New publication in Environmental Science and Technology systematically describes the effect of polymer properties on the biodegradation of polyurethane microplastics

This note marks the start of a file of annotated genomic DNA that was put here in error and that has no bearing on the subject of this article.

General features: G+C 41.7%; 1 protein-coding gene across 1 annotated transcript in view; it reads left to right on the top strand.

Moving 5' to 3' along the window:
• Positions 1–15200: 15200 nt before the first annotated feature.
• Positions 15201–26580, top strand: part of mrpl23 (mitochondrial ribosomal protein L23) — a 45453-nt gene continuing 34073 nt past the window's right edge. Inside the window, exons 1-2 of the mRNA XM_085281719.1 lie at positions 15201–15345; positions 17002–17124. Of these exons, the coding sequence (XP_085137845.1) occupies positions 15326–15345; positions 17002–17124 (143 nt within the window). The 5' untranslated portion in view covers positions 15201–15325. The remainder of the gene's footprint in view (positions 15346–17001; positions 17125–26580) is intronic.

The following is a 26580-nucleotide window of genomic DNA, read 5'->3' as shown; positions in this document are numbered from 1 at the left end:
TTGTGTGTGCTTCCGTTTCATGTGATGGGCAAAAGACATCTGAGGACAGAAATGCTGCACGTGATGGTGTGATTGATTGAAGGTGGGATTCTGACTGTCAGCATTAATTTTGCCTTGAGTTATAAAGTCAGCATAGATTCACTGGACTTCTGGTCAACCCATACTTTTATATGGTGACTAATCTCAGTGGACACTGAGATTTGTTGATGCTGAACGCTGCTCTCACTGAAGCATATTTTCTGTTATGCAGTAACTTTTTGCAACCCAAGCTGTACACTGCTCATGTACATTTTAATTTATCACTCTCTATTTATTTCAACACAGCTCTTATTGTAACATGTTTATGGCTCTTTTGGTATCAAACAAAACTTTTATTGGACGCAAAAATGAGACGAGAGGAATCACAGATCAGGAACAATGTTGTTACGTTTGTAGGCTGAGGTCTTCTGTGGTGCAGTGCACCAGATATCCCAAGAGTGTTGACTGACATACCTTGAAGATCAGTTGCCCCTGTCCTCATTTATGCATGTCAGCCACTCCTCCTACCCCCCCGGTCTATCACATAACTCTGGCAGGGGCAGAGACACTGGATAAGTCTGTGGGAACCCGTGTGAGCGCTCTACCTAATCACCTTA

Currently available polyurethanes are not (yet) biodegradable and should therefore be recycled, but unintentionally released microplastics from these materials might end up in the environment. However, the functional groups contained are sufficiently hydrolysable to enable at least partial biodegradation via enzymatic processes. In this study it was found that the polymer backbone, crystallinity and additives influence conversion into CO2 and fragmentation. Biodegradation up to 72 % was achieved for the investigated polyurethanes in compost. The degradation mechanism is based on surface erosion and fragmentation within the outermost aged particle layers. The results help to gain a mechanistic understanding of polyurethane microplastic biodegradation when unintentionally released into the environment and also support enzymatic recycling strategies for this material class.